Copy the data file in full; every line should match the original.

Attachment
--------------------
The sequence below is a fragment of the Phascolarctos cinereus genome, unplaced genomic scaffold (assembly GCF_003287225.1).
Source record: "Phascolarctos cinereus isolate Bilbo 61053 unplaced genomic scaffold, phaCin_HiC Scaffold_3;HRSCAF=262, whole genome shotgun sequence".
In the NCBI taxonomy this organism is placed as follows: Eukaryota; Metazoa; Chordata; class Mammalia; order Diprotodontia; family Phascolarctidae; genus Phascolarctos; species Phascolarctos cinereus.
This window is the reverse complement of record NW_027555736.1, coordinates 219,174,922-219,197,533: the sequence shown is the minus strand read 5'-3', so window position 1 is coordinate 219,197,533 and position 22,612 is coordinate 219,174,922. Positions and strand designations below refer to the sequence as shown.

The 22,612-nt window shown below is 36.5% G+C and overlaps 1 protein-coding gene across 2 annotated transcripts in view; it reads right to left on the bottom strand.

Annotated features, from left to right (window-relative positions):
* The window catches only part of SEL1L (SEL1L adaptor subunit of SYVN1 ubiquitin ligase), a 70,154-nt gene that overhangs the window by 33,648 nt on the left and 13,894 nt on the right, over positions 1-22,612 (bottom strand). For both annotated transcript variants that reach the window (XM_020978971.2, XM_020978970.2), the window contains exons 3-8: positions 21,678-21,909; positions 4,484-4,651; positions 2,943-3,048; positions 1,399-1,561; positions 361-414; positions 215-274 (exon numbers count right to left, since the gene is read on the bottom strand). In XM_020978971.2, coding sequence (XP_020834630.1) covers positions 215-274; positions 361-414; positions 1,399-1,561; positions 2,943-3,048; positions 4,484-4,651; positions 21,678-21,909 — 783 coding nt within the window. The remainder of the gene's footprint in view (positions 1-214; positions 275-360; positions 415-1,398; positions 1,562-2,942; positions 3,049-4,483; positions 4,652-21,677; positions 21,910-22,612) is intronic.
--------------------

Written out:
The sequence below is a fragment of the Phascolarctos cinereus genome, unplaced genomic scaffold (assembly GCF_003287225.1).
Source record: "Phascolarctos cinereus isolate Bilbo 61053 unplaced genomic scaffold, phaCin_HiC Scaffold_3;HRSCAF=262, whole genome shotgun sequence".
In the NCBI taxonomy this organism is placed as follows: Eukaryota; Metazoa; Chordata; class Mammalia; order Diprotodontia; family Phascolarctidae; genus Phascolarctos; species Phascolarctos cinereus.
This window is the reverse complement of record NW_027555736.1, coordinates 219,174,922-219,197,533: the sequence shown is the minus strand read 5'-3', so window position 1 is coordinate 219,197,533 and position 22,612 is coordinate 219,174,922. Positions and strand designations below refer to the sequence as shown.

The 22,612-nt window shown below is 36.5% G+C and overlaps 1 protein-coding gene across 2 annotated transcripts in view; it reads right to left on the bottom strand.

Annotated features, from left to right (window-relative positions):
* The window catches only part of SEL1L (SEL1L adaptor subunit of SYVN1 ubiquitin ligase), a 70,154-nt gene that overhangs the window by 33,648 nt on the left and 13,894 nt on the right, over positions 1-22,612 (bottom strand). For both annotated transcript variants that reach the window (XM_020978971.2, XM_020978970.2), the window contains exons 3-8: positions 21,678-21,909; positions 4,484-4,651; positions 2,943-3,048; positions 1,399-1,561; positions 361-414; positions 215-274 (exon numbers count right to left, since the gene is read on the bottom strand). In XM_020978971.2, coding sequence (XP_020834630.1) covers positions 215-274; positions 361-414; positions 1,399-1,561; positions 2,943-3,048; positions 4,484-4,651; positions 21,678-21,909 — 783 coding nt within the window. The remainder of the gene's footprint in view (positions 1-214; positions 275-360; positions 415-1,398; positions 1,562-2,942; positions 3,049-4,483; positions 4,652-21,677; positions 21,910-22,612) is intronic.